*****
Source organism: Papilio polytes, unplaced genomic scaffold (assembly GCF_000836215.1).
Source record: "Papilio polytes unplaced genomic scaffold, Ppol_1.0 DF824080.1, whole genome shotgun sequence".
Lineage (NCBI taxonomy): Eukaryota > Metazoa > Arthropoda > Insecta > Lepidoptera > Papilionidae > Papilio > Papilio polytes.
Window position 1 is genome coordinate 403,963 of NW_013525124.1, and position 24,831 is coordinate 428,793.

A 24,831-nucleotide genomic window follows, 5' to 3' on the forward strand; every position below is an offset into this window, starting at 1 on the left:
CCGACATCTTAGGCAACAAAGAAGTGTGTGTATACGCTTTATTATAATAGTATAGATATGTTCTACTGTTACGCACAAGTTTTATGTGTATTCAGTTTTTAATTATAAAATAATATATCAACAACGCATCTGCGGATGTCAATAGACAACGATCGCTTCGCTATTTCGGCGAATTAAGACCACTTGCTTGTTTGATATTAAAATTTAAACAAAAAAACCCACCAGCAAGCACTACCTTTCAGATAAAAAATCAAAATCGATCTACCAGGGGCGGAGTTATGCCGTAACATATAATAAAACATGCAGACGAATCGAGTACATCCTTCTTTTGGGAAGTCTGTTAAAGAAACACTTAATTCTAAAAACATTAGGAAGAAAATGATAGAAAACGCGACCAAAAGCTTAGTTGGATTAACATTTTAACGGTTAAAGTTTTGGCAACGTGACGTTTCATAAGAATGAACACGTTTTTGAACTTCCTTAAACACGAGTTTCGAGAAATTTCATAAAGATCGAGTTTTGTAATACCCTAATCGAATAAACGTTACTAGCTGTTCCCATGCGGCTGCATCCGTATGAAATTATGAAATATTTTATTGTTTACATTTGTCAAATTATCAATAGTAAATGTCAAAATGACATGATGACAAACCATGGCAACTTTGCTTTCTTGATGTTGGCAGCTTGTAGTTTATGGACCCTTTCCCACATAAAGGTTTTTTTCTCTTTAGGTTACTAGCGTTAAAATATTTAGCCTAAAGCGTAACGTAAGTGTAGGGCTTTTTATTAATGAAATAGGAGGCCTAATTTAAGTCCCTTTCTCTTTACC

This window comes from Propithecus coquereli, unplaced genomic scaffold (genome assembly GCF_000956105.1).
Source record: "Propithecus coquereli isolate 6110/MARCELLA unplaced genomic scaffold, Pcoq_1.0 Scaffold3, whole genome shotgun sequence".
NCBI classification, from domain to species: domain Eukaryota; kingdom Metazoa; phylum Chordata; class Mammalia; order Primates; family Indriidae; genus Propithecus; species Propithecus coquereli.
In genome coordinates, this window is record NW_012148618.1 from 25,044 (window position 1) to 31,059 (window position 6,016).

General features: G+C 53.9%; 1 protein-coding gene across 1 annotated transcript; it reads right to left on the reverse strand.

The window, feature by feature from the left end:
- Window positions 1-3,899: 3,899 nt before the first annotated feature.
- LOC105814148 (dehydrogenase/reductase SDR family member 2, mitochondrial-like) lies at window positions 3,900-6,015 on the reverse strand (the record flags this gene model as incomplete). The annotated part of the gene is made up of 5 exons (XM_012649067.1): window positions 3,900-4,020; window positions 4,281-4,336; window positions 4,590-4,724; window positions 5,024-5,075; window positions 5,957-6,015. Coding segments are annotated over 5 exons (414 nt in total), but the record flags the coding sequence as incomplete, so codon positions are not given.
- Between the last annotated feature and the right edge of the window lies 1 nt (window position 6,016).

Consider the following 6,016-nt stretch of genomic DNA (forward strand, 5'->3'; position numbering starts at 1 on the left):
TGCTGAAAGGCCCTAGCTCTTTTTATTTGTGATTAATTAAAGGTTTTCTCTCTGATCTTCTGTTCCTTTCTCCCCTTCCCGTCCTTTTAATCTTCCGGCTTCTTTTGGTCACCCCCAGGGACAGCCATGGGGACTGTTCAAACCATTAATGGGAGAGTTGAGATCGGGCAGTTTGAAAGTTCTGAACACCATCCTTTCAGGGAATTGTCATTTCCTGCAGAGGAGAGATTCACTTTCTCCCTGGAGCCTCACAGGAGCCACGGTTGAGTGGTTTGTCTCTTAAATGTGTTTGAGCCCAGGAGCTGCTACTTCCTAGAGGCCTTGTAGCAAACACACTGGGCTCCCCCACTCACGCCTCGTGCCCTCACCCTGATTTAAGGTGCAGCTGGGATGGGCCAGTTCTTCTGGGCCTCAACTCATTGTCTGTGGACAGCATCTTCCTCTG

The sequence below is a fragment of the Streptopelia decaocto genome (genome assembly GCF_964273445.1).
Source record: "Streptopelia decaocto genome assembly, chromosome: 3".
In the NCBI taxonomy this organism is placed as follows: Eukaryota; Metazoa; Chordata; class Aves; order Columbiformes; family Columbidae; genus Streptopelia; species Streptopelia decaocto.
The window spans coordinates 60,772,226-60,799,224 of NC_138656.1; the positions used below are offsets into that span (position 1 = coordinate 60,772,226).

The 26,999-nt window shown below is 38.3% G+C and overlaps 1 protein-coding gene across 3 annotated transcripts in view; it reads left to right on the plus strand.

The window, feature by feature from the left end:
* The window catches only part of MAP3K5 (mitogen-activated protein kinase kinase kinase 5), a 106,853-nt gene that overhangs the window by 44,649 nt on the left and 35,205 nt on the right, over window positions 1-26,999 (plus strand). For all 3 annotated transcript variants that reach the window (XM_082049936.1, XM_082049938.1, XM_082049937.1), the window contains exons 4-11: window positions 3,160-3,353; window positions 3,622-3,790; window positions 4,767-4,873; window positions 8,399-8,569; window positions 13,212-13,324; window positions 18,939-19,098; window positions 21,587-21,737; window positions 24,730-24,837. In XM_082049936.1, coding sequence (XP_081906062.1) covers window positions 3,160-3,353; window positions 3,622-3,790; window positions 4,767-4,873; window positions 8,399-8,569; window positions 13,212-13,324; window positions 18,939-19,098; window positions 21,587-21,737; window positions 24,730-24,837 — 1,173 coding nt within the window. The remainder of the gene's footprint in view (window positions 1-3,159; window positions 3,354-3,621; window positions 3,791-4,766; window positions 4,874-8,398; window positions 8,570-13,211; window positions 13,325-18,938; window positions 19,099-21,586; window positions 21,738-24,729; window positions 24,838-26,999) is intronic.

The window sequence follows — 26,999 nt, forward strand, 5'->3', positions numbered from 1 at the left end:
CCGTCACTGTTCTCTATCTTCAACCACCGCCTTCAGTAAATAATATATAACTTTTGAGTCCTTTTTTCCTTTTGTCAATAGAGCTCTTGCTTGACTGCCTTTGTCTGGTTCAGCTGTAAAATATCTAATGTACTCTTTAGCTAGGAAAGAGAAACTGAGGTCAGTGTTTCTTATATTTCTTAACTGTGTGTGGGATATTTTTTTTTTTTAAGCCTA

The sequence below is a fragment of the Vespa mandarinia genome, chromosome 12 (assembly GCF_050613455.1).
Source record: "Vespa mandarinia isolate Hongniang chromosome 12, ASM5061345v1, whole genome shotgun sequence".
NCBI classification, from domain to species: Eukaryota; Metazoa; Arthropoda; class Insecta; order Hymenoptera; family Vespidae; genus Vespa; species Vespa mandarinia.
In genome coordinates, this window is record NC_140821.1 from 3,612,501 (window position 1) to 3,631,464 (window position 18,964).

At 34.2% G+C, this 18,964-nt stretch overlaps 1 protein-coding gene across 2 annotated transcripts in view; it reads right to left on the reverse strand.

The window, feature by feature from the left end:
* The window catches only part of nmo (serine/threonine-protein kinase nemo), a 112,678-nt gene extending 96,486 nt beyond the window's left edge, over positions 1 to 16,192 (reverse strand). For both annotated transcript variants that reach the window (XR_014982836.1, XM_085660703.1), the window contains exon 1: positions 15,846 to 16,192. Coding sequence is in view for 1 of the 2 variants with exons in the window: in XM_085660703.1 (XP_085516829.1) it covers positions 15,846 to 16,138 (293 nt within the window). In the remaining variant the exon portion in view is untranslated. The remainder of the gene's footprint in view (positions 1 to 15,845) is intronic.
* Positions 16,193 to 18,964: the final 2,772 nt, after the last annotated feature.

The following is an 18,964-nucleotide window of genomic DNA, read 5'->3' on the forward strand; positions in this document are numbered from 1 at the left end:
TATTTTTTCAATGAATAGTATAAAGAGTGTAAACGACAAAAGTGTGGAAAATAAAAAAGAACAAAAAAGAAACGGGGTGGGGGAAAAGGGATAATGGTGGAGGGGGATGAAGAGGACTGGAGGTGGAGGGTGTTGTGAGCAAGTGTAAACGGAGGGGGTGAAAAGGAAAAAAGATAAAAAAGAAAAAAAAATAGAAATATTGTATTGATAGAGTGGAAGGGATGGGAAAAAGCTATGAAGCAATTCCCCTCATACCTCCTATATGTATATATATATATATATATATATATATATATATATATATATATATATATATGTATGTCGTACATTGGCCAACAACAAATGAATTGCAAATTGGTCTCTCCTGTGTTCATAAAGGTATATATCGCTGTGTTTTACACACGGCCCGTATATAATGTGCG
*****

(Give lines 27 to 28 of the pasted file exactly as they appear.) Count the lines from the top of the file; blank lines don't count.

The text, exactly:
The sequence below is a fragment of the Vespa mandarinia genome, chromosome 12 (assembly GCF_050613455.1).
Source record: "Vespa mandarinia isolate Hongniang chromosome 12, ASM5061345v1, whole genome shotgun sequence".